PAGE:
"It is no longer simple technology innovation that will shape the future of the telecommunication industry. The future is shaped as much by barriers as innovations: uncertain business models with poor justification for investment, thorny coordination problems with nobody in charge, and changing government policy decisions. We complement this with a different sort of activity — a cross-cutting examination of the industry as a whole."
The Communications Futures Program (CFP) is a research collaboration that studies the future of the telecommunications industry. We operate as a partnership between university and industry, drawing on knowledge and experience that spans multiple disciplines at MIT and a cross section of industry partners. CFP's mission is to work with our partners to understand the opportunities, barriers, and threats in today's tumultuous environment. Our goal is to explore ways by which our members (and the industry as a whole) can better engage the future.
CFP believes that while the role of technology in industry transformation is important, equally important business drivers can accelerate or slow this process. Drivers include widespread availability of broadband infrastructure, regulation, capabilities such as privacy and security, and effective business models. Other drivers include alignment across the communications value chain for speedy rollout of new services.
Major Focus Areas
CFP engages in four important sets of activities:
- Invent and demonstrate technologies that create discontinuous innovation.
- Identify and understand enablers and barriers to industry transformation, using focused study of topics picked jointly by MIT and our partners.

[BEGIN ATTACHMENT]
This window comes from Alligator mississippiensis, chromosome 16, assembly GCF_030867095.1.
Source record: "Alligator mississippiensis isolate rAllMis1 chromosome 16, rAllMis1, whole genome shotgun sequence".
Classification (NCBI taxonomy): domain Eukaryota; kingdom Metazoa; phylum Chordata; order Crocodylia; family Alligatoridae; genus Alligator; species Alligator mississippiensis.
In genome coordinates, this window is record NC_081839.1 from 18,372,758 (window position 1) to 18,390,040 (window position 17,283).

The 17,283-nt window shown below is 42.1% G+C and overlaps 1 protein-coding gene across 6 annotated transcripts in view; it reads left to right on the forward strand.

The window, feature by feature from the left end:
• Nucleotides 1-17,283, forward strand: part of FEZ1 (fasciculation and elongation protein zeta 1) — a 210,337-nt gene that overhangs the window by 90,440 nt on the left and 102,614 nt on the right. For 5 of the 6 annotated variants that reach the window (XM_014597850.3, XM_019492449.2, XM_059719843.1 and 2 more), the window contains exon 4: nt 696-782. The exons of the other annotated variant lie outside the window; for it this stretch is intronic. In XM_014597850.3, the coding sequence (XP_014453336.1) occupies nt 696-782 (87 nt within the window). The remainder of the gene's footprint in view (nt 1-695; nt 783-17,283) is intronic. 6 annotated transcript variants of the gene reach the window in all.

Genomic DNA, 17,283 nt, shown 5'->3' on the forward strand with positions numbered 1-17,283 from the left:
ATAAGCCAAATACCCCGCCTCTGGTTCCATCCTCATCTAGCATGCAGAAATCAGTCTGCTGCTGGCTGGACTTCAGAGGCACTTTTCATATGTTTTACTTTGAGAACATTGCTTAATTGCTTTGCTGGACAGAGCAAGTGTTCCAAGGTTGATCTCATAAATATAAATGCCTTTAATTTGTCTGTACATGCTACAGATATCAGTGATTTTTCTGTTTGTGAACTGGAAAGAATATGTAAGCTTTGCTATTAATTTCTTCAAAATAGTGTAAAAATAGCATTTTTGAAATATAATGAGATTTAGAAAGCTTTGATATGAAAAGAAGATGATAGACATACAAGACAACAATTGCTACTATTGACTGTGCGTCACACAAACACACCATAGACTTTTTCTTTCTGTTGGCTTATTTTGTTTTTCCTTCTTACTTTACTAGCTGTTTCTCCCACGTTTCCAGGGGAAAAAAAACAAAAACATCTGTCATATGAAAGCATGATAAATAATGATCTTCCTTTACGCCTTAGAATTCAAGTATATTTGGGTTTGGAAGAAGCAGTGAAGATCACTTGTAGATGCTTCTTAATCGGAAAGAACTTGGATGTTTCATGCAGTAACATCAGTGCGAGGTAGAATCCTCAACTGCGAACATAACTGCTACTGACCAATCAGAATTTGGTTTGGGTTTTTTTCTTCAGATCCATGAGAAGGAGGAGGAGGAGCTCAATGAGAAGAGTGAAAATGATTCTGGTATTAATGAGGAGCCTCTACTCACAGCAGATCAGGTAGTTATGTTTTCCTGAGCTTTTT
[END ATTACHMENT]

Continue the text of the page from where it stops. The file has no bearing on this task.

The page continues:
- Align members across the communications value chain to speed innovation
- Develop awareness around big opportunities from emerging technologies
A working group structure allows industry participants to engage closely with faculty in the research and help guide the direction of the program. Working groups are launched as new issues emerge and disbanded as issues are resolved or become less relevant. They are co-chaired by faculty and industry sponsors. The scope of activities is determined by the interests of the participants. Working groups provide a forum for presenting research work and generating collective insights, with the goal of producing white papers and presentations. All work in progress is available exclusively to members on our Web site. Final results are publicly available, and are often published outside CFP, by agreement of the authors and their sponsors.
Each working group has its own mode of operation with most meeting regularly throughout the year at MIT to discuss research topics. All meetings are accessible via conference call. Additionally, the CFP holds an all-members meeting twice a year at MIT or a sponsor site where all working groups gather in person.